Feds Orders Metro to Correct Power System

(Courtesy photo)
(Courtesy photo)

The Federal Transit Administration issued another safety directive Friday for Metro, this time to address 47 items on improving its traction power system, which provides electric power to its trains.

Although Metro has worked to correct some of the deficiencies, the FTA noted in its report that training of the system lags behind and needs corrective maintenance.

Without proper assessment training, water, mud and debris in the system can lead to arcing, which resulted in a cable catching fire in March at the McPherson Square station in northwest D.C.

“It is important to note that FTAs reports do not amount to a finding that the Metrorail system is unsafe,” the 85-page document stated. “In each investigation and report, and with each step taken, the FTA has assessed the risk associated with the flaws found in the Metrorail system and determined that those risks are not so great that they place passengers and workers at substantial risk of death or injury.”

The FTA outlined its report in four categories with required actions, including:

• Develop a five-year plan for staffing to implement results of the revised workload assessment;

• Appropriately train and assign personnel to correctly install and maintain all negative return system components;

• Institute a cable testing program for jumper and transition cables located in the tunnel area until these cables are upgraded and/or replaced; and

• Provide FTA with a timeline on its plan to use only eight-car trains and replacement of all primary and secondary traction power electrification (TPE) system cables.

The report also highlights 70 electrical arcing and smoke/fire incidents between Oct. 26, 2015, to Oct. 21 of this year.

According to a Metrorail map, more than half of such incidents occurred on the Red Line, the rail system’s most heavily traveled line.

“Programs to replace and upgrade critical TPE infrastructure … have not been sufficient for the age of the system or the demand placed on it,” the report states. “The age and degraded condition of this secondary cabling system now presents a potential point of failure for sustained electrical arcing events and fires.”

Transportation Secretary Anthony Foxx said in a statement that Metro must correct its problems to avoid future incidents on the trains.

“The safe operation of Metrorail service is directly dependent on [Metro] implementing corrective actions to reduce and eliminate electrical arcing events that have too often resulted in smoke and fire, which can endanger passenger safety,” he said. “[Metro] has already started to address these issues, and the FTA report and special directive will help [Metro] prioritize what it must do to improve its traction power system to keep the trains running safely.”

To read the full report, go to http://bit.ly/2gKFFft.

The report could be discussed at the next board of directors meeting on Thursday, Dec. 15.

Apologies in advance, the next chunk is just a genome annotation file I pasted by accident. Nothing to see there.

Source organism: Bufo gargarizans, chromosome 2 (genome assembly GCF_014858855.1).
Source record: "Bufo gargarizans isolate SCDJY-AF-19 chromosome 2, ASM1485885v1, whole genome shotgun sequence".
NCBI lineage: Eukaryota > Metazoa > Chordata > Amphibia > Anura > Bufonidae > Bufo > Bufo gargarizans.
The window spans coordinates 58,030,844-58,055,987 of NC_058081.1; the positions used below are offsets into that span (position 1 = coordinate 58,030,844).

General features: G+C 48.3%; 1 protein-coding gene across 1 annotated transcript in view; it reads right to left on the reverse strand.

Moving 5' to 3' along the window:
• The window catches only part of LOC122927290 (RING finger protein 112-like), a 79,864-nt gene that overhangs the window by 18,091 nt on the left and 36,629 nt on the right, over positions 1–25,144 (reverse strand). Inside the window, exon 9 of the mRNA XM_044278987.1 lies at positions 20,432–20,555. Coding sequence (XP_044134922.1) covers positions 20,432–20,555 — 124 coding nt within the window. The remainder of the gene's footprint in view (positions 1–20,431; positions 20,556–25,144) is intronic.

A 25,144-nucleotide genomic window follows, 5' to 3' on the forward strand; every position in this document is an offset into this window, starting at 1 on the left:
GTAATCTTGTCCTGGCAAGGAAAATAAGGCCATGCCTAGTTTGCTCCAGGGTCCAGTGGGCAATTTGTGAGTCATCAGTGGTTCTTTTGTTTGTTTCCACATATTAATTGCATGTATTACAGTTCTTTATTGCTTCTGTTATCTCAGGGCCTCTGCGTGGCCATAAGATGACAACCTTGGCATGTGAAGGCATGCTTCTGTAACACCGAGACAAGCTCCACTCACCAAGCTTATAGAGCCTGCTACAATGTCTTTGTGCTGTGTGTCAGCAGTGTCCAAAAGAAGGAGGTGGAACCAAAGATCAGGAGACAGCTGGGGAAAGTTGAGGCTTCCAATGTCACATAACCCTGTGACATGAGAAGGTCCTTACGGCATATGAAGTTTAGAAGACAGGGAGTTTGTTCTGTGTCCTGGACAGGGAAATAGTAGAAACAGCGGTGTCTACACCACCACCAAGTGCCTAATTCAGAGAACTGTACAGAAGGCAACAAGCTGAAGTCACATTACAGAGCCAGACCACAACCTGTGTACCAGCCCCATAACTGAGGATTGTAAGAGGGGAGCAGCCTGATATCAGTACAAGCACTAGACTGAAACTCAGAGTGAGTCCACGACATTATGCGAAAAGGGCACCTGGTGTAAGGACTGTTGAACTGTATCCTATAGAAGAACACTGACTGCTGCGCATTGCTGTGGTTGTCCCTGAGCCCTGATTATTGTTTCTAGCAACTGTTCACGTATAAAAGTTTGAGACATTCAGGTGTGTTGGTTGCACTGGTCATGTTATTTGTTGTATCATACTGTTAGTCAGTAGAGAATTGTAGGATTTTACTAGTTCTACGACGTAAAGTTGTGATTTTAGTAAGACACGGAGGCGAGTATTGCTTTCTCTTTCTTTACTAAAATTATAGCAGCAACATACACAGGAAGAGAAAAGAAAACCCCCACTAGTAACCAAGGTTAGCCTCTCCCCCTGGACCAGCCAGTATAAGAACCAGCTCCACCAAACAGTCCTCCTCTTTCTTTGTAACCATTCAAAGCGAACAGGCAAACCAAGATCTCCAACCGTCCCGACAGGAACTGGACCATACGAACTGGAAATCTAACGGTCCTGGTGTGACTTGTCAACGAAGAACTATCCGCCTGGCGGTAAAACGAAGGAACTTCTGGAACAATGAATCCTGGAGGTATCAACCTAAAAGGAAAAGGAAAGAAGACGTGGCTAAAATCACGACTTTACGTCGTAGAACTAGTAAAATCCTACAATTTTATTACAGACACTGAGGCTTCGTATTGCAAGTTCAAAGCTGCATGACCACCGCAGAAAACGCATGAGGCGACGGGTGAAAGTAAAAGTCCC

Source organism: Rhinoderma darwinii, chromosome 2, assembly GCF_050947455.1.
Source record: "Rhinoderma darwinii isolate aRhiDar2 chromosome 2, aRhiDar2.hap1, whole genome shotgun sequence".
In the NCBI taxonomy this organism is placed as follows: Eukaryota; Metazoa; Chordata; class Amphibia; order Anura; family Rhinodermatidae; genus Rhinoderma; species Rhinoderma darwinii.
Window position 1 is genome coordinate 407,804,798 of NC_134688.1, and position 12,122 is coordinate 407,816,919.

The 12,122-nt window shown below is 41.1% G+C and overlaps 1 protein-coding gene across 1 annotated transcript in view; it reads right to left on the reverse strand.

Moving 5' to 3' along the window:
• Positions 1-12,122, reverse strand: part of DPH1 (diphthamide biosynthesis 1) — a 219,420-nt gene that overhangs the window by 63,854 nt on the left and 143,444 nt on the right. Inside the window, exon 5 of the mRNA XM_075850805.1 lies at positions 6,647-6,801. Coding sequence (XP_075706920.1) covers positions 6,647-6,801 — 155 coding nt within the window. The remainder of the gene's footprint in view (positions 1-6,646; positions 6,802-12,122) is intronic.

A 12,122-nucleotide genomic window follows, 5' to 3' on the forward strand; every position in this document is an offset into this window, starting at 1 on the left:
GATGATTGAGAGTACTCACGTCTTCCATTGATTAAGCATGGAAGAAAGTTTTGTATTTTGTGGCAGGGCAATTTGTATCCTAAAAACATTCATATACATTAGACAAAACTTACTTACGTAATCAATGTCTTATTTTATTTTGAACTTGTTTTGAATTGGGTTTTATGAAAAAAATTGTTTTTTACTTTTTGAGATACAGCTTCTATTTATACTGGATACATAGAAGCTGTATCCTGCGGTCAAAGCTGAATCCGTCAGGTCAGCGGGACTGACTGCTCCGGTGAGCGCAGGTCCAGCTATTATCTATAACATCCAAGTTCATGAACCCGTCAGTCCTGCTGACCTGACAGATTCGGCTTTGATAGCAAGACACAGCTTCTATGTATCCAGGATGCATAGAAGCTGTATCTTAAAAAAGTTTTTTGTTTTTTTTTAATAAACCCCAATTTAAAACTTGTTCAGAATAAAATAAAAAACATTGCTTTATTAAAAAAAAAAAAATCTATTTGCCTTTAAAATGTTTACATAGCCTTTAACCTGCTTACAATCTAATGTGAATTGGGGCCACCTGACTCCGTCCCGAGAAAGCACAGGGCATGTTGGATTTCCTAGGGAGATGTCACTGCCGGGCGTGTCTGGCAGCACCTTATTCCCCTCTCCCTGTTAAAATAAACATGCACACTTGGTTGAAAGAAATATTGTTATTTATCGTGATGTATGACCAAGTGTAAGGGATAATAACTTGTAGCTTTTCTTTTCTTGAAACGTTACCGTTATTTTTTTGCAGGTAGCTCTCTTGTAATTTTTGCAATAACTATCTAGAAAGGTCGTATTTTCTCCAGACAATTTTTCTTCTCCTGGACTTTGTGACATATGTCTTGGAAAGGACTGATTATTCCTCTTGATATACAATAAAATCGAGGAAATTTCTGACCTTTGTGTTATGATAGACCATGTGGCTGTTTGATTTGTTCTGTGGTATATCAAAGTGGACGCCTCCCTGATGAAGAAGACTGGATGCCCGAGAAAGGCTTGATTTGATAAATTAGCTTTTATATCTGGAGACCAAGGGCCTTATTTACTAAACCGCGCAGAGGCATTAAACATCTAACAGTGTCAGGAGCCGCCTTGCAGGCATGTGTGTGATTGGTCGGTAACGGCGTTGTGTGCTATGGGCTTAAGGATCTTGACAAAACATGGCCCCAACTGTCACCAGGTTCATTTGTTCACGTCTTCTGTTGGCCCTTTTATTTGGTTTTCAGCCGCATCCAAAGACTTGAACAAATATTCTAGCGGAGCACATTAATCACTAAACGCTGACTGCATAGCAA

However, one of the main items will be late-night service hours for Metrorail, which an agency committee recommended to have stations open from 5 a.m. to 11:30 p.m. Monday-Thursday; 5 a.m.-1 a.m. Friday; 7 a.m.-1 a.m. Saturday; and 8 a.m.-11 p.m. Sunday.

The board could also approve to hold a public hearing the week of Jan. 30 on the proposed $1.8 billion fiscal 2018 budget. A public comment period will last from Jan. 14 until Feb. 6.

Meanwhile, the Amalgamated Transit Union Local 689 will co-host three town hall meetings in Prince George’s and Montgomery counties and Northern Virginia regarding the budget at these locations: 7 p.m.-8:30 p.m. Jan. 5 at the UFCW Local 400 in Landover; 7 p.m.-8:30 p.m. Jan. 18 at the Montgomery County Executive office building in Rockville; and Jan. 24 in Northern Virginia with the location and time to be determined.

About William J. Ford – Washington Informer Staff Writer 234 Articles
I decided I wanted to become a better writer while attending Bowie State University and figured that writing for the school newspaper would help. I’m not sure how much it helped, but I enjoyed it so much I decided to keep on doing it, which I still thoroughly enjoy 20 years later. If I weren’t a journalist, I would coach youth basketball. Actually, I still play basketball, or at least try to play, once a week. My kryptonite is peanut butter. What makes me happy – seeing my son and two godchildren grow up. On the other hand, a bad call made by an official during a football or basketball game makes me throw up my hands and scream. Favorite foods include pancakes and scrambled eggs which I could eat 24-7. The strangest thing that’s ever happened to me, or more accurately the most painful, was when I was hit by a car on Lancaster Avenue in Philadelphia. If I had the power or money to change the world, I’d make sure everyone had three meals a day. And while I don’t have a motto or favorite quote, I continue to laugh which keeps me from driving myself crazy. You can reach me several ways: Twitter @jabariwill, Instagram will_iam.ford2281 or e-mail, wford@washingtoninformer.com